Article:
Parents ’ socioeconomic factors related to high antibiotic prescribing in primary health care among children aged 0 – 6 years in the Capital Region of Denmark
Average number of prescriptions and average of DDD among children with ≥ 3 prescriptions.
© Copyright Policy - open-access
Related In: Results  -  Collection

License
Show All Figures
getmorefigures.php?uid=PMC5036017&req=5

Figure 0002: Average number of prescriptions and average of DDD among children with ≥ 3 prescriptions.
Mentions: Figure 2 shows the distribution of antibiotic use in the different age groups by the two measures applied among children with ≥3 prescriptions. The prescription rate declined with increasing age – from 4.1 prescriptions on average among 1-year-olds to 3.7 prescriptions on average among 6-year-olds. DDD increased – as expected – with increasing age – from children aged 1 year (16.3 DDD) to children aged 6 years (17.5 DDD). Results on high antibiotic use among children may depend on if the outcome measure is prescriptions or DDD.

View Article: PubMed Central - PubMed

ABSTRACT

Objective: To investigate the distribution of antibiotic prescriptions in primary health care among children aged 0–6 years and its association with socioeconomic factors.

Design: A cross-sectional study describing antibiotic prescriptions and socioeconomic factors, using different population-based registers from Statistics Denmark.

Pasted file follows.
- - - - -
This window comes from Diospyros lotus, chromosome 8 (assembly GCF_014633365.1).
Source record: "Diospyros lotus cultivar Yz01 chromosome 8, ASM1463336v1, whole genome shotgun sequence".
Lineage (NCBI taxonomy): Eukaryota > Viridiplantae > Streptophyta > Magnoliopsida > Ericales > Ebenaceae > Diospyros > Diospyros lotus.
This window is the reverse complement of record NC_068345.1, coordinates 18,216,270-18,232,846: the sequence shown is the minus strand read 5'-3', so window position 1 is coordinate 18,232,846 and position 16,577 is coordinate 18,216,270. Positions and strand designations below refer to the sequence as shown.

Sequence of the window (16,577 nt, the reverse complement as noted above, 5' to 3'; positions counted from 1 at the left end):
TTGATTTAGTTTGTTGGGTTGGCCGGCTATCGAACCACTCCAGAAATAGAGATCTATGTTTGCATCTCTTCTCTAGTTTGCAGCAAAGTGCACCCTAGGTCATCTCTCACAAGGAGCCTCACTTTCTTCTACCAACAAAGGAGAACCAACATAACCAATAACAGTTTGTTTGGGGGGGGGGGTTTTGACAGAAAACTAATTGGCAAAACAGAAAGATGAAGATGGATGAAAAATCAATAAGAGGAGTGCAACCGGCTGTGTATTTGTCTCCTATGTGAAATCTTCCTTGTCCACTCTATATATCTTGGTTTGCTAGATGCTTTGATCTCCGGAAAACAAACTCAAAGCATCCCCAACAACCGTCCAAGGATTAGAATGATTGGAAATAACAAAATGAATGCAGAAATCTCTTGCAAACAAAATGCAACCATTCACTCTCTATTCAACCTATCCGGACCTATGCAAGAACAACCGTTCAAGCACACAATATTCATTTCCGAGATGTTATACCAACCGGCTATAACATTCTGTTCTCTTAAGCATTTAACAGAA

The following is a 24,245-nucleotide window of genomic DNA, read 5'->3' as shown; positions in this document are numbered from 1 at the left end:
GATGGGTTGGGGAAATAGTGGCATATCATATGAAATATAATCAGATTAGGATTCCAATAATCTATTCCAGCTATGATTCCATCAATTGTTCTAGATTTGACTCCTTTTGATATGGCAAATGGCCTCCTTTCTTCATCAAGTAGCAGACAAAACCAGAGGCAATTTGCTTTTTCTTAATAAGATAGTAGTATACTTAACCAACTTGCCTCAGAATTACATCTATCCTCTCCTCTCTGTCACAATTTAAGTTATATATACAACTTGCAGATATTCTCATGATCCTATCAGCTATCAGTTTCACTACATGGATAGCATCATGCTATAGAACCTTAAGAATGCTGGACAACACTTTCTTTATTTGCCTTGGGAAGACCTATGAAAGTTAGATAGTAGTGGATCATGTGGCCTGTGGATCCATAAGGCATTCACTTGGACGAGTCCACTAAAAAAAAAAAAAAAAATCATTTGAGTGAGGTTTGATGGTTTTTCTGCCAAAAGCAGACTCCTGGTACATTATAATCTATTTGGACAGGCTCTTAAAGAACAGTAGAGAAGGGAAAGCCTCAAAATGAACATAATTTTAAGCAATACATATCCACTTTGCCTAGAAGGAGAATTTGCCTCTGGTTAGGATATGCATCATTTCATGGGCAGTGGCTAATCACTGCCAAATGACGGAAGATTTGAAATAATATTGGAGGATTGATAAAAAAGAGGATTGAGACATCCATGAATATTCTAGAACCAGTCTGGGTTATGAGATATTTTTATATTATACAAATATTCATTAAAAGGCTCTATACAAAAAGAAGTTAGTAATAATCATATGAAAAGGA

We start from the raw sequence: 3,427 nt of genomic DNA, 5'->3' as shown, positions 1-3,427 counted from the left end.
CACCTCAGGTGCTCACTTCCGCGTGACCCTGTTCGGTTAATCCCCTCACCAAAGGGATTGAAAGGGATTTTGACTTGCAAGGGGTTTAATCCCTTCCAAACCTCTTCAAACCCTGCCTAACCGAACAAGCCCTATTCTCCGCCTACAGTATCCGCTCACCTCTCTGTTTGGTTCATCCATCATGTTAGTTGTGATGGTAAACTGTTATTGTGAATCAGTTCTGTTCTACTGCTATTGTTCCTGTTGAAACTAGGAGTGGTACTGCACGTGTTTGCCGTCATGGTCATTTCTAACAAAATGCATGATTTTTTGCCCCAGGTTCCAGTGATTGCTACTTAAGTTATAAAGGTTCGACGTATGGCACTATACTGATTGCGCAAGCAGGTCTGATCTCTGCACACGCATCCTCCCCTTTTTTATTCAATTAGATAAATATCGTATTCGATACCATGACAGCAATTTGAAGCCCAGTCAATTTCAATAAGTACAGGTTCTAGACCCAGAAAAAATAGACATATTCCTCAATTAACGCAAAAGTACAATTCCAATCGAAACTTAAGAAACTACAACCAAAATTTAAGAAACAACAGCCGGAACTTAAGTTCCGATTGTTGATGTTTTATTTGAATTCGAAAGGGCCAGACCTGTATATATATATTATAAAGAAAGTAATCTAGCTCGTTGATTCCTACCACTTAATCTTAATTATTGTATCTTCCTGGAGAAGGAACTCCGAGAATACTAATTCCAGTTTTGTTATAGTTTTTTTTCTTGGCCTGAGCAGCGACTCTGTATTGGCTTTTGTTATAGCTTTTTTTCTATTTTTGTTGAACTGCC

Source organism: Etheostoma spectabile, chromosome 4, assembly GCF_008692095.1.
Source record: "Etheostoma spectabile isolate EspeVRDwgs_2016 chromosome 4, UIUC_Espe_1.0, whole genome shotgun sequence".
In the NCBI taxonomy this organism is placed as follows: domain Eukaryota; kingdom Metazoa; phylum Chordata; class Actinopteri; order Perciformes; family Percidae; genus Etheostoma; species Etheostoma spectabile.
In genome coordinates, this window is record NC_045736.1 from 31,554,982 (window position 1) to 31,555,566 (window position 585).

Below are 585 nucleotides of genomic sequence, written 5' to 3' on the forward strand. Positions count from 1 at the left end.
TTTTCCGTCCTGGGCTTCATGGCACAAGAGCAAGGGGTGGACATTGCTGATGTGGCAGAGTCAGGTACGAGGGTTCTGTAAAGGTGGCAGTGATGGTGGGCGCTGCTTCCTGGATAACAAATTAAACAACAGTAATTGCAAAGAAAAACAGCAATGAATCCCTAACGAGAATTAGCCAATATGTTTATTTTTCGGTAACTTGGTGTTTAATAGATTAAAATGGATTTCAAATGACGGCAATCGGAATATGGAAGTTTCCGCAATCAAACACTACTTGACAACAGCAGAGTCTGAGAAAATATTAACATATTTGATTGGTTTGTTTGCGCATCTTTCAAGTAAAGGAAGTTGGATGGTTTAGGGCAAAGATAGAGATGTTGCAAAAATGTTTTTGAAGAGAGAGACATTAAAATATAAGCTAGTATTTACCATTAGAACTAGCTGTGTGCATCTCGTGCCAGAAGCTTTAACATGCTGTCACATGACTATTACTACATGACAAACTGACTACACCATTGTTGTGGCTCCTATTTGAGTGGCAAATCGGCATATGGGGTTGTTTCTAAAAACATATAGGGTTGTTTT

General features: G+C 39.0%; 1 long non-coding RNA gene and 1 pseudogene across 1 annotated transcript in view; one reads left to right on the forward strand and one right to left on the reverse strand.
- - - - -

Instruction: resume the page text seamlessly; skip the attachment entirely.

Setting: Antibiotic prescriptions in 2012 from primary health care in the Capital Region of Denmark.

Subjects: The population of children aged 0–6 years (n = 139,398) in the Capital Region of Denmark.

Main outcome measures: High use of antibiotics identified by number of antibiotic prescriptions (≥ 3 prescriptions per year) and defined daily doses (DDD). A multinomial logistic regression analysis estimating the association between high antibiotic use and parents’ education, employment status, income, child’s sex, and ethnic background.

Results: Ten percent of children accounted for 25% of the total use DDD. There was a clear tendency that the risk for high antibiotic use increased as parental educational level decreased. The risk for high use was the highest among children of mothers and fathers with basic schooling ≤10 years (OR 1.60, 95% CI 1.29–1.98, and OR 1.60, 95% CI 1.34–1.91, respectively). Low income and unemployment were not associated with high antibiotic use.

Conclusion: Socioeconomic factors can only partially explain differences in antibiotic use. Further research is needed to clarify the unequal distribution of antibiotic prescribing and the association between high antibiotic use and low educational level. This would provide valuable information in the planning of strategies to promote rational use of antibiotics among children.

Key points: The Capital Region of Denmark has the highest rate of antibiotic prescribing in Denmark.

Key points: Preschool children are among the age groups with the highest use.

Key points: Ten percent of the children accounted for 25% of the total antibiotic use.

Key points: Low parental educational level was associated with increased antibiotic use.

Key points: Parents’ income or employment status was not found to be associated with high antibiotic use.

Key points: Parents’ income or employment status was not found to be associated with high antibiotic use.

No MeSH data available.